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    I don’t want to trash the article, but it sounds like they put blinders over the real problems. Ripping out the retrospective, and removing the goalposts is not the solution to poor estimates. Why would a person think they can handle literally 5 times what they can actually handle, the answer is they were not sufficiently exploring the complexity of the tasks at hand.

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      It certainly doesn’t fix the poor estimates. But poor estimates are only a problem if the estimates themselves are providing value to the team/company. In my experience, they often aren’t. If you know that Feature X is the highest priority, taking time to estimate that it’s 1 day versus 5 days may be a total waste.

      The first couple of chapters of the Kanban book are instructive in this regard. In that situation so much time was being spent estimating that no one was ever able to actually do any real work.

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        Why are your estimates taking so long and why are they so bad? Until you find the answers you are hiding problems.

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          IME, it’s pretty common across many ‘agile’ teams to spend a substantial amount of time getting inaccurate estimates.

          I’ve met a few people who could accurately produce estimates in little time, but none of them could explain how they did it.

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            Sounds like your scrum teams are too large, how many people do you have in the room? Working without estimates can mean spending a lot of time doing the wrong solution to the problem.

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        Perhaps you are right that they have problems yet that they need to deal with. But I would like to invite you to take a look back at the Agile Manifesto, which is supposedly defining the guiding principles behind Scrum, Kanban, XP, etc. Ultimately, all the practices and techniques and tools are meant to be subservient to self-directed teams that are continually examining their progress and changing things to get any perceived roadblocks to their progress out of the way.

        There is little value in producing an estimate of the work to be done in some arbitrary amount of time if no one is asking for that particular fact and it’s not providing immediate value to the team in pacing their work. The relationship between developer and customer is different in various situations, and not all customers need precise work estimates at two-week intervals.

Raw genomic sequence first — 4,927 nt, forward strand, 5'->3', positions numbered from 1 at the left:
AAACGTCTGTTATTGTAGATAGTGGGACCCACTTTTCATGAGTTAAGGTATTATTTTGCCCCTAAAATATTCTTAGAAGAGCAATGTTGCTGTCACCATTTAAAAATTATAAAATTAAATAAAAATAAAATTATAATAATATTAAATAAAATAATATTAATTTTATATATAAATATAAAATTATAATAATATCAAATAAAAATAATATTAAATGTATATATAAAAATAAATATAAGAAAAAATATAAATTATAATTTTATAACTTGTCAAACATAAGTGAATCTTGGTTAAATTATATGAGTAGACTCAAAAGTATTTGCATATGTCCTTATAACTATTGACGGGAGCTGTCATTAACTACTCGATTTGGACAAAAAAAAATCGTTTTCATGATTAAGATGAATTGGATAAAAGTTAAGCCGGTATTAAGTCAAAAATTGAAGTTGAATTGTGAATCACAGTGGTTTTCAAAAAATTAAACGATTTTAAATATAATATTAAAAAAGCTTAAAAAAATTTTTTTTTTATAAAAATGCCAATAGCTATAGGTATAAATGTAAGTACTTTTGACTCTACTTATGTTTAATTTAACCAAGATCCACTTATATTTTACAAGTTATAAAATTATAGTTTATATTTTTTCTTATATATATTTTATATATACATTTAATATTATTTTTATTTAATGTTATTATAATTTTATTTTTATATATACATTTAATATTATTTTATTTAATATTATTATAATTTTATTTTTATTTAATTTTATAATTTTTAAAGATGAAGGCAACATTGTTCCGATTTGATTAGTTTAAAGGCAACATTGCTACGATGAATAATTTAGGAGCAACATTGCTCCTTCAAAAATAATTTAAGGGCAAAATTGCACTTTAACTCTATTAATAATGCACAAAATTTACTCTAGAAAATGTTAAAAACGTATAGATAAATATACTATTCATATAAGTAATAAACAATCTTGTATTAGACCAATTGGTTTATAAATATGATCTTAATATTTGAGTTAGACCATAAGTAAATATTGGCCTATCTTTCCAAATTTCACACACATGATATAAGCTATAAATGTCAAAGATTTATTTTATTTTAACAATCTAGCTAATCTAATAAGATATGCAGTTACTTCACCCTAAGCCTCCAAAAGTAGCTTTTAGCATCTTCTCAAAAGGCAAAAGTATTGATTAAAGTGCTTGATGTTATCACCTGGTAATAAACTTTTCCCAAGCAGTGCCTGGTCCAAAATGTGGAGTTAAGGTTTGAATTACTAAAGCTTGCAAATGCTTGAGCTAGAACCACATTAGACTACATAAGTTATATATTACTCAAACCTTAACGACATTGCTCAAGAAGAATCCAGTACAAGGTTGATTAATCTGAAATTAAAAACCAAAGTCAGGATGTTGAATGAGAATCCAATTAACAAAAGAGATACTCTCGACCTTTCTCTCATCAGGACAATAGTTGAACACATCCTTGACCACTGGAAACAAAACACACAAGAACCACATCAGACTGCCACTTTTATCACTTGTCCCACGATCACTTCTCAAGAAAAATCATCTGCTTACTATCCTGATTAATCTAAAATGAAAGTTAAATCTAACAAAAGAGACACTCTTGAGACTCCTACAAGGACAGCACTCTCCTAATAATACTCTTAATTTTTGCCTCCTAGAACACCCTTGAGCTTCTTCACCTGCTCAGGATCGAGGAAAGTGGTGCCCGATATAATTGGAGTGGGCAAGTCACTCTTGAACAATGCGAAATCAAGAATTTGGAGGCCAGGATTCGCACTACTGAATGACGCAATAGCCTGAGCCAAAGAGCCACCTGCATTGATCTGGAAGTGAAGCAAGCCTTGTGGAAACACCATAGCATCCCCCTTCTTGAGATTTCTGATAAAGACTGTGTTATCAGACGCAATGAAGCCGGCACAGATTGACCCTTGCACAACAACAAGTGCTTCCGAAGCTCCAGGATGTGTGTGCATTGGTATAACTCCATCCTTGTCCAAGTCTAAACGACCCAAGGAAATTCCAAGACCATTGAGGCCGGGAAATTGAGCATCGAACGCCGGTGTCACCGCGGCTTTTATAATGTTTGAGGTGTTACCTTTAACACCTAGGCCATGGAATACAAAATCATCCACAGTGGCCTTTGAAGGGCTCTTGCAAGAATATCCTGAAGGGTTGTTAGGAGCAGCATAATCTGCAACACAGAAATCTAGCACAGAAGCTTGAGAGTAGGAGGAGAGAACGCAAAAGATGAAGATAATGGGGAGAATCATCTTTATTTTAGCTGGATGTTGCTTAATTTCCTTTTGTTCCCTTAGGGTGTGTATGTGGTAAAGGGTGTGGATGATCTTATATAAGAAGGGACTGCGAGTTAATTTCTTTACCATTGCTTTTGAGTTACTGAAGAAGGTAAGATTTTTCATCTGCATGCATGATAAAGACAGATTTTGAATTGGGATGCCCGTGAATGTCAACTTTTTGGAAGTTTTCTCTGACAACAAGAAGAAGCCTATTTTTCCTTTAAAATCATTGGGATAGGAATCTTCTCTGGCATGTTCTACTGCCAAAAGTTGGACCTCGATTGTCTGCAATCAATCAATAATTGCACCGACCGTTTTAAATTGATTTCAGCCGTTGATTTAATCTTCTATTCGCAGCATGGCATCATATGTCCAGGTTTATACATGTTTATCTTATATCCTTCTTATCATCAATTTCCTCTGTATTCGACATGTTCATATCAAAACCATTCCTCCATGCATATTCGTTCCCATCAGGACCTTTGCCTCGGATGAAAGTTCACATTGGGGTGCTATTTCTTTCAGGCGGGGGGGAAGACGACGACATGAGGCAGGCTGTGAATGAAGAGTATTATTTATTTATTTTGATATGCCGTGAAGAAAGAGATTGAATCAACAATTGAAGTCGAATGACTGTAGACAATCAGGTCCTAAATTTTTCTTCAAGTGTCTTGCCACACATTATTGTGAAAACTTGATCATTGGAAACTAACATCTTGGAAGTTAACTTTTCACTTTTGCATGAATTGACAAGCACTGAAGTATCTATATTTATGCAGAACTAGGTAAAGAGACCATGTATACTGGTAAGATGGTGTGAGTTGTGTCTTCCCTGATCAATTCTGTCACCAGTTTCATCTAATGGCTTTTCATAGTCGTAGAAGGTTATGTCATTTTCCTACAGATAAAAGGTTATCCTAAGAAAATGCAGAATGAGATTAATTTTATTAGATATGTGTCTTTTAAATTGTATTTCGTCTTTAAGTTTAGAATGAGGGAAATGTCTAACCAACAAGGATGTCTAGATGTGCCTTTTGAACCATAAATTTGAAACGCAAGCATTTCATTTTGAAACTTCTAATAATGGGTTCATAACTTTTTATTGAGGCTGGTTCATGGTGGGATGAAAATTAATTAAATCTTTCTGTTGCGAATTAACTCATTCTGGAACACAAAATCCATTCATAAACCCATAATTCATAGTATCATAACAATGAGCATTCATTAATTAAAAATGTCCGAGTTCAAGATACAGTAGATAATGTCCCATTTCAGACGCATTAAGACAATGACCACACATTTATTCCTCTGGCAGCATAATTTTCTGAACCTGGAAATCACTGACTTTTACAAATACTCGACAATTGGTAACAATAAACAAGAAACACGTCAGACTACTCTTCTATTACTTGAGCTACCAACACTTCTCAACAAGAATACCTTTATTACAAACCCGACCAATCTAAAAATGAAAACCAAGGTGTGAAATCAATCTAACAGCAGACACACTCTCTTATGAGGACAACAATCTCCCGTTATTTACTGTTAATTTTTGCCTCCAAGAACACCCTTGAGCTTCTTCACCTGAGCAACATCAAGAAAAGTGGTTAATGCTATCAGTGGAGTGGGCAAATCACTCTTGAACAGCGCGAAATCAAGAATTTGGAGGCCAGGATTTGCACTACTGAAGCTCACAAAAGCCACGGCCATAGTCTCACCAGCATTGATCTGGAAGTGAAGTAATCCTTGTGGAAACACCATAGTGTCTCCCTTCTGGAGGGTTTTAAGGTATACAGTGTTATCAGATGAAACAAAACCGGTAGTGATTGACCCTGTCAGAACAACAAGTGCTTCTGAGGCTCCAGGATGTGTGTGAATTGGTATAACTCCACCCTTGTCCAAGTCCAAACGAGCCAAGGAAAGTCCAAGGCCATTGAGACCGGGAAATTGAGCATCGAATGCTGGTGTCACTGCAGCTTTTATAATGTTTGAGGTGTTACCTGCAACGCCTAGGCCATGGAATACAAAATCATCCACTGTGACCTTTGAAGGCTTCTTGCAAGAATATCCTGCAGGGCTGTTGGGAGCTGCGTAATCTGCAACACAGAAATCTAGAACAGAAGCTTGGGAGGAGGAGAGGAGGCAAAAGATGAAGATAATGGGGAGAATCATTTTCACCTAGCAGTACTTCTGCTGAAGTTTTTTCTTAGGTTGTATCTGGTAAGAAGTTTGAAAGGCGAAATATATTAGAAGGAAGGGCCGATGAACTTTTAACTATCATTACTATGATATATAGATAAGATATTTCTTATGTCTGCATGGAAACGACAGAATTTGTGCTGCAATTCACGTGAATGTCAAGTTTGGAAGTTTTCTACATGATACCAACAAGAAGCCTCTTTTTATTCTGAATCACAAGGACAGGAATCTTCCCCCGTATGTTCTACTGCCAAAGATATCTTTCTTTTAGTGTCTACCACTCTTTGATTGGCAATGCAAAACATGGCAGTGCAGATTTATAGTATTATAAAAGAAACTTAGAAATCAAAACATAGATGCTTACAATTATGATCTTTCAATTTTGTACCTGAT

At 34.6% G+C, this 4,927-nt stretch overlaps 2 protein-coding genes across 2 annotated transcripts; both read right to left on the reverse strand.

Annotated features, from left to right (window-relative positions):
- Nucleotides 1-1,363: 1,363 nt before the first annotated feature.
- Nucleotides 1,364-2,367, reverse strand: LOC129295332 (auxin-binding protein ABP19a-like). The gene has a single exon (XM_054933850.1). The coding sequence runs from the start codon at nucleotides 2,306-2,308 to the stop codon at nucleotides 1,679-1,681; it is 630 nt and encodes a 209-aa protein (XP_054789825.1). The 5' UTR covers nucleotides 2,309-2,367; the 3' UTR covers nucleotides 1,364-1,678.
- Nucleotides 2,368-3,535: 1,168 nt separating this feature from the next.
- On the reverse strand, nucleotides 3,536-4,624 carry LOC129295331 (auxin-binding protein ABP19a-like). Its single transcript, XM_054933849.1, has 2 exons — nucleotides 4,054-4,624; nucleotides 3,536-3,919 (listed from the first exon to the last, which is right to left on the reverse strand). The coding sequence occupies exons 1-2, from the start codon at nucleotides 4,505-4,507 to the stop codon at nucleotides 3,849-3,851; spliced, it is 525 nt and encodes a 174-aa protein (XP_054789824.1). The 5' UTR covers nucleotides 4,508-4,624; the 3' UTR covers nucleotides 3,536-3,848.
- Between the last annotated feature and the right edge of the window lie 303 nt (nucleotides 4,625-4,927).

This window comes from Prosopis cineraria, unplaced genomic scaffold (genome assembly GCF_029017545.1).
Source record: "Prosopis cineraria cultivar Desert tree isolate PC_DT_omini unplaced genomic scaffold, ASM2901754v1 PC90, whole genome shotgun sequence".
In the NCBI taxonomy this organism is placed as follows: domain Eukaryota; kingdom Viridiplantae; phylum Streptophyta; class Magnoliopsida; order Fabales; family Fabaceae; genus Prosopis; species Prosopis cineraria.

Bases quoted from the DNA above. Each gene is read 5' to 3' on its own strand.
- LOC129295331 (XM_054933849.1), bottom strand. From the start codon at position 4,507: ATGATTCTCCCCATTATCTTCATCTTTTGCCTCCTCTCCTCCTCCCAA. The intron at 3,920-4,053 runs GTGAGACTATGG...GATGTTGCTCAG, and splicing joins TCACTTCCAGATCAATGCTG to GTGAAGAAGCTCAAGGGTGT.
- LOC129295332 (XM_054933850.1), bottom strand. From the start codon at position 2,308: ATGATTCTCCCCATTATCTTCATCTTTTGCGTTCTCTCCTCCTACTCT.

Furthermore, placing arbitrary time/size constraints on granularity of estimation can wreak havoc on a developer’s intuition for how long things will take. It could be that they’re, as a team, relatively good at estimation via a continual process like Kanban, but terrible when forced to break things down in ways they’re not used to in Scrum. Could they improve their Scrum estimates over time? Probably. Is it worth it to deal with the demoralization of the team in the mean time? That’s their call to make! That’s the point of the agile manifesto, as I understand it.

        I am a firm believer in the value of processes, tools, and procedures. But I also believe just as firmly that there’s no “one size fits all” perfect set of processes, tools, and procedures that will fit every team and project. Ultimately, it’s the responsibility of development teams to be self-aware and self-directed enough to develop a set of these things that make them most effective. Kudos to the author for making an effort to do this!

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        The biggest problem I find with Kanban is scope creep - or simply tasks that were never adequately scoped in the first place. The two-week deadlines in Scrum are artificial, but they do force you to break everything into two-week deliverables. You should never be estimating a “large feature on a large app”, you should be estimating the piece that you can deliver in two weeks, and then estimating the next piece two weeks later. You should be able to get within 20% on that easily, IME.